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2003 gmc envoy_slt_xl
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Discussion Starter · #1 ·
Hi all, :)

Yesterday I changed the Front Wheel Bearing of my truck. I took photos of the process for all to benefit from.

Photo 1:
Loosen the axle and the wheel nuts. Jack the truck up.

Photo 2:
Secure the rear wheel by placing the wheel locks behind and in front of it. Wheel locks come along with every truck.

Photo 3:
Remove the two bolts that hold the Brake assembly. Make sure that you start the engine every time you turn the steering wheel in order not to damage the steering rack assembly.

Photo 4 (2 photos):
Free the ABS sensor cable from all its mounting points and unplug it.

Photo 5:
Take the Brake Assembly off. Secure it in a way that protects the brake hose from damage.

Photo 6:
Hold the Brake Disc at the points shown and pull it out the hub. Careful not to touch the soft surface just to keep it clean and grease free.

Photo 7:
The bolts that hold the hub containing the bearing.

Photo 8A:
Remove the two bolts first. Then, turn the steering wheel all the way right to reach the third bolt. Make sure that you start the engine every time you turn the steering wheel in order not to damage the steering rack assembly.

Photo 8B:
The location of the third bolt that holds the hub. You can use closed end wrenches or sockets. I loosen and tighten with the first and remove with an automatic wrench. (The shoe has nothing to do with the process). :crackup:

Photo 9:
Place a nut on a wheel bolt and gently hammer it out. This is if you want to keep the bolts for future use as they get damaged easily especially when you don't remove them for a long period of time, like a year or more, or when your bad luck takes to a lousy craftsman who damages them for you.
By the way, using the truck with one of the nuts lost damages the wheel ring and causes lack of track control.

Photo 10:
Squeeze a regular screwdriver at the point shown with arrows and pull the bearing out. Installation is the reverse but don't forget to place the big O ring on the hub before installing it.

Photo 11:
To install a bolt back in the hub, make sure that you support the hub with a long socket to prevent bending it when you hammer the bolt in. It's clear in the photo. (You can use a hydraulic press if available)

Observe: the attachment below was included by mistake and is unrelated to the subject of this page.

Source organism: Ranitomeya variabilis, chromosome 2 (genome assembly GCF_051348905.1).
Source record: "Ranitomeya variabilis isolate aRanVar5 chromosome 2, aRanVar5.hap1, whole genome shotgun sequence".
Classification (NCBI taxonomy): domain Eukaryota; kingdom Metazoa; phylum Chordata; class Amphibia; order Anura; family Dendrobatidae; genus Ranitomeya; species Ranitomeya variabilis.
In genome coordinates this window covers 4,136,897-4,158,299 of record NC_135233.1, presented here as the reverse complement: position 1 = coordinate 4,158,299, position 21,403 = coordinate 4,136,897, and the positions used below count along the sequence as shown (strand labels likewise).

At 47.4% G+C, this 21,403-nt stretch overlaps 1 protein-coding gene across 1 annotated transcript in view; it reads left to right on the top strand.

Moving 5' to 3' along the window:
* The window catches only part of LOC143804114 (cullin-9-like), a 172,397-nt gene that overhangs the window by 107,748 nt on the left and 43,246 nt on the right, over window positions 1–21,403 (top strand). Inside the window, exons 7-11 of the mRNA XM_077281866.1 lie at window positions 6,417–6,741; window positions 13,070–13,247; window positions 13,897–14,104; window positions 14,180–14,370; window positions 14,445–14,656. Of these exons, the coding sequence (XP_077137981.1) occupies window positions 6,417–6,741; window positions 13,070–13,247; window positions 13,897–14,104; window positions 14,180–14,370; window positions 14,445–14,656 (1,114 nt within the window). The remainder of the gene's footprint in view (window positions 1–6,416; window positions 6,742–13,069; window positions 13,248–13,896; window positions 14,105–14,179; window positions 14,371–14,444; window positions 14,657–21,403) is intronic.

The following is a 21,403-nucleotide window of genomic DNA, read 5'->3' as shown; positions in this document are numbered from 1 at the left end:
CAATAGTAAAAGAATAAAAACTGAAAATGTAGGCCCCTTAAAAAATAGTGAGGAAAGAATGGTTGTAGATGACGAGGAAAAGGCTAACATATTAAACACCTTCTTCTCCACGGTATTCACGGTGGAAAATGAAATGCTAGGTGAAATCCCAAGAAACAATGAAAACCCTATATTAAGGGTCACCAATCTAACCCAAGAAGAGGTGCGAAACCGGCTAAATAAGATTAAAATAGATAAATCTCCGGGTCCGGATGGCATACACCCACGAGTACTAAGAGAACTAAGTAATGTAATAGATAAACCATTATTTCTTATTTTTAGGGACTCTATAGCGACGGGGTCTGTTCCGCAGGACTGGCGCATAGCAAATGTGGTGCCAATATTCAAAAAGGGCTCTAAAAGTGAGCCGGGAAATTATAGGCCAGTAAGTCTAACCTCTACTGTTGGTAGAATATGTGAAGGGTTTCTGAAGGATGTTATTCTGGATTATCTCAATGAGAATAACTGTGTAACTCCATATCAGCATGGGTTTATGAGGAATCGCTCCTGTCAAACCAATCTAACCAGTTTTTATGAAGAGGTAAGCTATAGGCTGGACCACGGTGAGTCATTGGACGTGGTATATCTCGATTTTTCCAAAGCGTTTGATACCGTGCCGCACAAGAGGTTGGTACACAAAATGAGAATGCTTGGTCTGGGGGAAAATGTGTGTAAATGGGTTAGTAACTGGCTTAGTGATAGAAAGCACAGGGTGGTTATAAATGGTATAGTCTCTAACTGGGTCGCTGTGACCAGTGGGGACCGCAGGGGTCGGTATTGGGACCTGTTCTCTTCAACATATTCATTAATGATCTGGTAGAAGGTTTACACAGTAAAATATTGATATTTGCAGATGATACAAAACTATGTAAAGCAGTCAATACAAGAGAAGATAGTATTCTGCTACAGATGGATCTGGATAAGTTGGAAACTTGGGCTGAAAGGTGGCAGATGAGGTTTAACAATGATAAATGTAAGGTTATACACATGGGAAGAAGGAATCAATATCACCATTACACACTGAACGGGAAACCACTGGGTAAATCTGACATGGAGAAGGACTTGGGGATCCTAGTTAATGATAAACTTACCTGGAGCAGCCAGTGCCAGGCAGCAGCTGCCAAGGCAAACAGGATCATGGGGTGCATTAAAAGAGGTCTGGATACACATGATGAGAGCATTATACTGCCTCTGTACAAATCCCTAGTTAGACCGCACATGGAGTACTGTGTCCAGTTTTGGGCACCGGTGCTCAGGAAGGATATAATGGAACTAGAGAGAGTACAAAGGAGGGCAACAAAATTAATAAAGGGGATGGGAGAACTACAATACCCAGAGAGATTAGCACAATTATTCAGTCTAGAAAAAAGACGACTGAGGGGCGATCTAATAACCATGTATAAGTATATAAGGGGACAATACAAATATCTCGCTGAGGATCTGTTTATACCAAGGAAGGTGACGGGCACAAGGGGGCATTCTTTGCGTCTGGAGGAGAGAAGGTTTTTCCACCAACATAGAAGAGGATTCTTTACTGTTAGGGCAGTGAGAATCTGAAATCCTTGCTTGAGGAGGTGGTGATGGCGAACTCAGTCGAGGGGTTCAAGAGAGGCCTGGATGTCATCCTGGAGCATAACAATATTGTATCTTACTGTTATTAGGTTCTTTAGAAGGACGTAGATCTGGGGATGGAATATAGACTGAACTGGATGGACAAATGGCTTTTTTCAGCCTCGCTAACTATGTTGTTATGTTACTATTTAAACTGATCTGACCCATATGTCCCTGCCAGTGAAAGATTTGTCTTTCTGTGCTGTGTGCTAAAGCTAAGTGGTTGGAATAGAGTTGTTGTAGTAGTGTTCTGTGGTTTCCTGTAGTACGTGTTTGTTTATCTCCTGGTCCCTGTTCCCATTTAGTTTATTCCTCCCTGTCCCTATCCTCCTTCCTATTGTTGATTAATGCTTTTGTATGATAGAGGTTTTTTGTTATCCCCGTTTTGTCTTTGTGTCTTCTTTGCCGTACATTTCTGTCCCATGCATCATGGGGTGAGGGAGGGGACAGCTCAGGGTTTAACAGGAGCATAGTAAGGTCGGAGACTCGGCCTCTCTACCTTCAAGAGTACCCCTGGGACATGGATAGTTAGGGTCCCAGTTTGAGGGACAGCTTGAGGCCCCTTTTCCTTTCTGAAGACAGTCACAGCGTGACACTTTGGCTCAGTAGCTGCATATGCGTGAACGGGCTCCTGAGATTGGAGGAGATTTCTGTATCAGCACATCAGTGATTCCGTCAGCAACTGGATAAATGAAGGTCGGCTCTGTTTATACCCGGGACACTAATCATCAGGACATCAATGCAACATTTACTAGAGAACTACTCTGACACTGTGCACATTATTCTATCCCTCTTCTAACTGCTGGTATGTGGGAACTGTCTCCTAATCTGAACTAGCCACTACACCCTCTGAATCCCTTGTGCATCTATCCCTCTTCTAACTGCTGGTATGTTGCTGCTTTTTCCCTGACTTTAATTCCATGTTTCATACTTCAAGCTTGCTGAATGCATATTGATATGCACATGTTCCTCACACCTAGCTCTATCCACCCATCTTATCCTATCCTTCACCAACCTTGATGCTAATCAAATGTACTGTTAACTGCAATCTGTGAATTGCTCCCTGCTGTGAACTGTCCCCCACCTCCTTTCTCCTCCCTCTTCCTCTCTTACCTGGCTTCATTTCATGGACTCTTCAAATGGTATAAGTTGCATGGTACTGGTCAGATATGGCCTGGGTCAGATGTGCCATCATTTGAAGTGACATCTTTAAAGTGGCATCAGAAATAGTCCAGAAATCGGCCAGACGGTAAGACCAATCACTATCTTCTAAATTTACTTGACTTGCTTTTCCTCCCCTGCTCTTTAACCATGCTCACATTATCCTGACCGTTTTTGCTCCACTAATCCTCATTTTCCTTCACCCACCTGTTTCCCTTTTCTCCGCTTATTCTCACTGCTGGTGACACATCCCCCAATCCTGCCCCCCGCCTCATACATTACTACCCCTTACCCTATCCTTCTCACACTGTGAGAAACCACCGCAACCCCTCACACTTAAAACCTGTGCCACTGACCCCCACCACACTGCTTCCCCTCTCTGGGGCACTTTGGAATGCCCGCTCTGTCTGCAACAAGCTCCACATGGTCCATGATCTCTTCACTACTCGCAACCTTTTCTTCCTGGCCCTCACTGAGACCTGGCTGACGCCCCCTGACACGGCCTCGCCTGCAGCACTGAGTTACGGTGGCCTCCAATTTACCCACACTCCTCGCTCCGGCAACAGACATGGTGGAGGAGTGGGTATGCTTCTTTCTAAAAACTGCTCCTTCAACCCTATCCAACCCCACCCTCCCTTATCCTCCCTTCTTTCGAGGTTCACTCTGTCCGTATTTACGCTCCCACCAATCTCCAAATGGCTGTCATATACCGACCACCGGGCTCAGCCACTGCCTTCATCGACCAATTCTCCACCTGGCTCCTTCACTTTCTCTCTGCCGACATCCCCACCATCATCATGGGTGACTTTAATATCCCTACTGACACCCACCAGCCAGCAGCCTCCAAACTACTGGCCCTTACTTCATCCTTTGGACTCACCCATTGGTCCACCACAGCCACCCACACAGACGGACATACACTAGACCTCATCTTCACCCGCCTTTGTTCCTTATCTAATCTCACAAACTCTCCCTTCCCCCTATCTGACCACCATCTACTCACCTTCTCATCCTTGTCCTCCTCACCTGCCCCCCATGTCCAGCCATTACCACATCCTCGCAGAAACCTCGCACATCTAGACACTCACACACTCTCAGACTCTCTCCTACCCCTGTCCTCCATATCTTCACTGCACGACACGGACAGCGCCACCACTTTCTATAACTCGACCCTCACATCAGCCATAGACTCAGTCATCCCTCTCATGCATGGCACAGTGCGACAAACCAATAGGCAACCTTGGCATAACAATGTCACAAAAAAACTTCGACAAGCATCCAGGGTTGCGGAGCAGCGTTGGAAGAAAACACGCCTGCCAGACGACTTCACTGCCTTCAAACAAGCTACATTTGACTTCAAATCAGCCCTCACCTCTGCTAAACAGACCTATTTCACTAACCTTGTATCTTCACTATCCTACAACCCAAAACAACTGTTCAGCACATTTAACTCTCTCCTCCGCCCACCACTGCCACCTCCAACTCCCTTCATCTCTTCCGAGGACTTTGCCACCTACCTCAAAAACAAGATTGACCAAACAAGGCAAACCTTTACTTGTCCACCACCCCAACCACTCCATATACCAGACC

Photo 12:
In order not to end up with lost bolts or nuts, or forgotten to return ones, I advise that you get yourselves a magnetic plate like the one shown here. it holds your bolts and nuts tight even if you work under the truck and you mount it on the chassis face down. Mine is Toptools brand. It's very cheap.
The other arrow shows where you should keep the wheel while working. This location prevents damage to the truck if the jack fails to hold it and in case it slips or falls.

That's all for now. It was a very easy thing to do.
 

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Basic Vendor- Skid Plates
2007 chevy trailblazer_ls
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3,700 Posts
I haven't done it on this particular vehicle, but it sounds about right for the ones I have done...

Good job!

Mike
 

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2002 olds bravada
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2,369 Posts
Nice Write-up! I could've used this a year ago.. very helpful, THANKS!!
 

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2003 chevy trailblazer_ls
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107 Posts
Wheel Bearing

Very good write up!

I curious how long they last? I have 161,000 miles on mine and still good, however I know they don't last forever.

These Trucks are amazing! I have and no mechanical failures in my 7 yrs of ownership other than the fan clutch at 115k and a few leaky seals on the 4wd.
 

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2003 gmc envoy_slt_xl
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270 Posts
Discussion Starter · #7 ·
Very good write up!

I curious how long they last? I have 161,000 miles on mine and still good, however I know they don't last forever.